For some odd reason, I enjoy the winter. Perhaps it's the Nova Scotia roots I received from my paternal grandparents. Truth be told, I find the brisk air to be exhilarating and refreshing. By March, however, I am ready for warmer temperatures, brighter skies and happier people! March is also the time of year when I take my annual priest retreat at St. Anselm Abbey in Manchester, New Hampshire. Aware of the challenges that many lay people with families face in going away on retreat, I humbly cherish this retreat week as a great blessing in my life, with the intention of helping me, through God's grace, to be a better and more holy priest.
At St. Anselm Abbey I have the opportunity for rest, reading, exercise and prayer, shared with the gracious Benedictine monks who live at the abbey and staff St. Anselm College. I have had the good fortune of spending my yearly retreat with the monks for about 20 years now, and each year the week is filled with many graces and blessings from the Lord. Retreat allows me the opportunity to gain perspective on my personal life and priestly ministry. Although I regularly consider heading off to a cherished holy place like Lisieux or Assisi or Lourdes for my yearly retreat, I always feel drawn back to St. Anselm's and the peace and prayerfulness of the Abbey Chapel, where God speaks to my heart. I also know where to find the coffee!
Lent is our yearly spiritual retreat, a holy journey, inviting us to renew our relationship with Christ and his Church. As we will hear in the Gospel this Sunday (Matthew 17:1-9), Jesus took Peter, James and John off to a high mountain by themselves to experience his magnificent presence. So too, Jesus invites us to spend quality time with him this Lenten Season and to know his friendship more deeply in our lives, so that we too might say with St. Peter, "Lord, it is good that we are here." Just as St. Paul writes to his young co-worker Timothy, "He saved us and called us to a holy life" (2 Timothy 1:10, this Sunday's 2nd reading), so the Lord calls each of us to grow in holiness of life, body and spirit these blessed 40 days of Lent.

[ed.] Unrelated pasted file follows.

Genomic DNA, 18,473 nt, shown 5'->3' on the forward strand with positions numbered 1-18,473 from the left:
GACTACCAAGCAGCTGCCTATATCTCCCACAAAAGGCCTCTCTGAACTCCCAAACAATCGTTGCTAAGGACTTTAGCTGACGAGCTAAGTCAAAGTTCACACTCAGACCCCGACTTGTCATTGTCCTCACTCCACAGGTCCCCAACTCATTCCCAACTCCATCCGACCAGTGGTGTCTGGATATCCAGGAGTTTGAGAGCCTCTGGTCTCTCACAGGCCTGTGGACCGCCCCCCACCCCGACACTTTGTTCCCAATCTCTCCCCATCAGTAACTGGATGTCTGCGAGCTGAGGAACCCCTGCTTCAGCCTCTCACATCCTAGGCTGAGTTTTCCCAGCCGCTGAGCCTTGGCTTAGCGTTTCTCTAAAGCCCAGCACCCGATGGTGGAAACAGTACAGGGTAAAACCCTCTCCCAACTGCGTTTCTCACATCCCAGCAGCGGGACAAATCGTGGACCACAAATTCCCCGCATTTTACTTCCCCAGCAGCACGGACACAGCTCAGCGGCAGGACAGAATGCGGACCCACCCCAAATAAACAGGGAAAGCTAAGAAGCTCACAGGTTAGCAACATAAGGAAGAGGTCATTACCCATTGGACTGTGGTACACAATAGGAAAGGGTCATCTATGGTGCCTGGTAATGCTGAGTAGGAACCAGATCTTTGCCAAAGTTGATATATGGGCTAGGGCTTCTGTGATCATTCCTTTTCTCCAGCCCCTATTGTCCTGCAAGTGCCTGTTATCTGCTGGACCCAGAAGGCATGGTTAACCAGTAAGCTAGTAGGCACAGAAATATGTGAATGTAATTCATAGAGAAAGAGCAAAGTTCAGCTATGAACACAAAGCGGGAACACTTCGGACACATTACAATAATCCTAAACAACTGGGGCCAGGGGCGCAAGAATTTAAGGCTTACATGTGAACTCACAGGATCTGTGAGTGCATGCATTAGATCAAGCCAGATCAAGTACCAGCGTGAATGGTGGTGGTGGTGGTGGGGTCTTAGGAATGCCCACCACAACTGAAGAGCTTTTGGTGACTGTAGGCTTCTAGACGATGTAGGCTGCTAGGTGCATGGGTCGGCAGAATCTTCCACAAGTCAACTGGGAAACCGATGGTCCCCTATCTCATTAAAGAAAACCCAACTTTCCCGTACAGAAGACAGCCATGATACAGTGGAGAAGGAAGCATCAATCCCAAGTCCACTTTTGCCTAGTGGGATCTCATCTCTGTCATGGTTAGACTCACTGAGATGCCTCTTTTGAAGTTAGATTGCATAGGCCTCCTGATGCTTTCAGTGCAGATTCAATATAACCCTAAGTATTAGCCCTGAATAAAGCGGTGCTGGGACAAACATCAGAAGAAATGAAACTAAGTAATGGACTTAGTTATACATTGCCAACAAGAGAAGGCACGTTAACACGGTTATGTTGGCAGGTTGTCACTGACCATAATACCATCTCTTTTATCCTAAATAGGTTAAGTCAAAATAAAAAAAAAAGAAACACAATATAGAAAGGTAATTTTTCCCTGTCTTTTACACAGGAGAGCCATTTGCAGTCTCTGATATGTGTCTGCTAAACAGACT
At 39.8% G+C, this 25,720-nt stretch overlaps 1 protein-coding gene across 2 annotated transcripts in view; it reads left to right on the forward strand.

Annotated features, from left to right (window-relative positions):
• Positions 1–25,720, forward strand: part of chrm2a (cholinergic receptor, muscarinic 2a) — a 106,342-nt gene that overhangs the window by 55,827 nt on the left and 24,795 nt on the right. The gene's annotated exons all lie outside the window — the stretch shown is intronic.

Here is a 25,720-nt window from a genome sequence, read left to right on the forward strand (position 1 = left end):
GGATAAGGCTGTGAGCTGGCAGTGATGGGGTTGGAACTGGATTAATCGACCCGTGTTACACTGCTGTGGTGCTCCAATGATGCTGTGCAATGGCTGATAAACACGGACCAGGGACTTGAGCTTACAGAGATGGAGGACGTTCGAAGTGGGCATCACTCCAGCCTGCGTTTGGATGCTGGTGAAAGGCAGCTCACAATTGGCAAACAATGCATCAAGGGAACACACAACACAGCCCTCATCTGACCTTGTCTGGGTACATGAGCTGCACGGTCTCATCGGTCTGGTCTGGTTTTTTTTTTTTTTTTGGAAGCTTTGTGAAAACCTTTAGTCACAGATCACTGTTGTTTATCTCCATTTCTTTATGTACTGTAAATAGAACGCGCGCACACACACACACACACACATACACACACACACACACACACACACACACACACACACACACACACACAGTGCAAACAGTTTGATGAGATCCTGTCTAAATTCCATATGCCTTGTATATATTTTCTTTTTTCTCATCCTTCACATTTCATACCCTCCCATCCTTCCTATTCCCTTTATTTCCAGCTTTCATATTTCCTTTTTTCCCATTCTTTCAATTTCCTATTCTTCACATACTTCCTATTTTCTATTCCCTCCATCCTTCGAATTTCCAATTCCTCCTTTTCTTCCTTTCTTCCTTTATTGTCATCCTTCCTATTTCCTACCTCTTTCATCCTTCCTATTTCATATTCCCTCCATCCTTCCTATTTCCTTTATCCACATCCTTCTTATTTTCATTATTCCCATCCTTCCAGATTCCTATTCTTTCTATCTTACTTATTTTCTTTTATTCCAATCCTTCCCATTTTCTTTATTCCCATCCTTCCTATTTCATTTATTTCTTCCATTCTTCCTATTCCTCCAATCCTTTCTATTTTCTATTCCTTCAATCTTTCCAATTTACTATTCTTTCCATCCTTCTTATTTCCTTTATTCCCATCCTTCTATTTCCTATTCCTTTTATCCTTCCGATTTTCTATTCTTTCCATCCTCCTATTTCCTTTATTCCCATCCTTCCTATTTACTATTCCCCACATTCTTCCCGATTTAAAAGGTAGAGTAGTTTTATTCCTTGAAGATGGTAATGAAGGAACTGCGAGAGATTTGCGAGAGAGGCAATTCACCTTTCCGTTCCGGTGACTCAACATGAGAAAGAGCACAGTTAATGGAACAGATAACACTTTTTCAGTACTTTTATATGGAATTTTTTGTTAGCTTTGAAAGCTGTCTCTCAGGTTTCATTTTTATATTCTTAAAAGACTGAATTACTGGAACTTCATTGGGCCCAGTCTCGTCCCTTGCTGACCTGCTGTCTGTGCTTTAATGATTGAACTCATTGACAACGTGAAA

Spend these weeks well! The core spiritual practices we must embrace during Lent are frequent reception of the Holy Eucharist, augmented by adoration of the Blessed Sacrament, and reception of the healing Sacrament of Penance. The good priests of the archdiocese give so generously of their time during Lent to make the Eucharist even more available to you, through additional Mass times or special services, and to be present in the confessional every Wednesday evening in every parish church and chapel in the archdiocese through The Light Is On For You. In addition, check into your home parish and avail yourself of any spiritual programs offered, such as Lenten Longings, or perhaps a mission, evening of prayer or adult faith formation sessions. Browsing through www.BostonCatholic.org also highlights for you the many Lenten opportunities throughout our great archdiocese. Finally, whether through your own personal spiritual reading, watching CatholicTV and visiting www.CatholicTV.com, listening to "The Good Catholic Life" (4-5 p.m. weekdays on WQOM 1060 AM radio), embracing the Lenten disciplines of fasting and sacrifice, reaching out through volunteer work or almsgiving in some way, Lent is truly a blessed moment to grow in holiness and be transformed into the likeness of Jesus Christ.
Whether we are in a Benedictine monastery or living the everyday life of a Catholic in the world, Lent is our yearly spiritual retreat. Spend these graced days well!
Father Bryan K. Parrish, Assistant Vicar for Administration and Special Assistant to the Vicar General.